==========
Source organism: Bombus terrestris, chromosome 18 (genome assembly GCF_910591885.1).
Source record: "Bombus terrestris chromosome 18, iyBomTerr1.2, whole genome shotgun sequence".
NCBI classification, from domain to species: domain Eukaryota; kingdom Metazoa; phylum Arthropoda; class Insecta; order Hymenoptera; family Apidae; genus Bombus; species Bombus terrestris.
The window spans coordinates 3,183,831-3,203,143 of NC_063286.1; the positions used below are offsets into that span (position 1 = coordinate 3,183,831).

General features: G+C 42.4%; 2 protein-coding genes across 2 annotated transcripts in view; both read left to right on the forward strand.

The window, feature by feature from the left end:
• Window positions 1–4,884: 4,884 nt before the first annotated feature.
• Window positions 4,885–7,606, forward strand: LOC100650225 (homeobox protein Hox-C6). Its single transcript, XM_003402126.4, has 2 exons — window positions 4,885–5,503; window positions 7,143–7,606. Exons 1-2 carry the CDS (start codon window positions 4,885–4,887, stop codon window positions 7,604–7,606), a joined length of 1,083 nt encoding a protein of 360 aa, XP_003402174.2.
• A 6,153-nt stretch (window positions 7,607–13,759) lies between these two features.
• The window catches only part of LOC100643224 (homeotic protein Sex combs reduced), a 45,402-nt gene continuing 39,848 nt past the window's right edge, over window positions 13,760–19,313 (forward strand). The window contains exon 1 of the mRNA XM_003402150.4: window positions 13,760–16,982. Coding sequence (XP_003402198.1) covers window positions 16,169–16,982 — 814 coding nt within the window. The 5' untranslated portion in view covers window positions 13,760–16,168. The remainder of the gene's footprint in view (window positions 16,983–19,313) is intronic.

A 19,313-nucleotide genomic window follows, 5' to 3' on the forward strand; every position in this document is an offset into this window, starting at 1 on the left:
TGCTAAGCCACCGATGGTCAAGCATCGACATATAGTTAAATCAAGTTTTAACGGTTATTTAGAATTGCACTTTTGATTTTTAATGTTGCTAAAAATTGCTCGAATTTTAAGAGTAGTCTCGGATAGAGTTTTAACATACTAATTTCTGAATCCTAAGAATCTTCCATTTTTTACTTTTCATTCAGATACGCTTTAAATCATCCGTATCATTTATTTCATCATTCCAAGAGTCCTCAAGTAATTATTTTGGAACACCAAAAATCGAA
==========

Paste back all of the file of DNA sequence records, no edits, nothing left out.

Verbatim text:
Source organism: Bombus terrestris, chromosome 18 (genome assembly GCF_910591885.1).
Source record: "Bombus terrestris chromosome 18, iyBomTerr1.2, whole genome shotgun sequence".
NCBI classification, from domain to species: domain Eukaryota; kingdom Metazoa; phylum Arthropoda; class Insecta; order Hymenoptera; family Apidae; genus Bombus; species Bombus terrestris.
The window spans coordinates 3,183,831-3,203,143 of NC_063286.1; the positions used below are offsets into that span (position 1 = coordinate 3,183,831).

General features: G+C 42.4%; 2 protein-coding genes across 2 annotated transcripts in view; both read left to right on the forward strand.

The window, feature by feature from the left end:
• Window positions 1–4,884: 4,884 nt before the first annotated feature.
• Window positions 4,885–7,606, forward strand: LOC100650225 (homeobox protein Hox-C6). Its single transcript, XM_003402126.4, has 2 exons — window positions 4,885–5,503; window positions 7,143–7,606. Exons 1-2 carry the CDS (start codon window positions 4,885–4,887, stop codon window positions 7,604–7,606), a joined length of 1,083 nt encoding a protein of 360 aa, XP_003402174.2.
• A 6,153-nt stretch (window positions 7,607–13,759) lies between these two features.
• The window catches only part of LOC100643224 (homeotic protein Sex combs reduced), a 45,402-nt gene continuing 39,848 nt past the window's right edge, over window positions 13,760–19,313 (forward strand). The window contains exon 1 of the mRNA XM_003402150.4: window positions 13,760–16,982. Coding sequence (XP_003402198.1) covers window positions 16,169–16,982 — 814 coding nt within the window. The 5' untranslated portion in view covers window positions 13,760–16,168. The remainder of the gene's footprint in view (window positions 16,983–19,313) is intronic.

A 19,313-nucleotide genomic window follows, 5' to 3' on the forward strand; every position in this document is an offset into this window, starting at 1 on the left:
TGCTAAGCCACCGATGGTCAAGCATCGACATATAGTTAAATCAAGTTTTAACGGTTATTTAGAATTGCACTTTTGATTTTTAATGTTGCTAAAAATTGCTCGAATTTTAAGAGTAGTCTCGGATAGAGTTTTAACATACTAATTTCTGAATCCTAAGAATCTTCCATTTTTTACTTTTCATTCAGATACGCTTTAAATCATCCGTATCATTTATTTCATCATTCCAAGAGTCCTCAAGTAATTATTTTGGAACACCAAAAATCGAA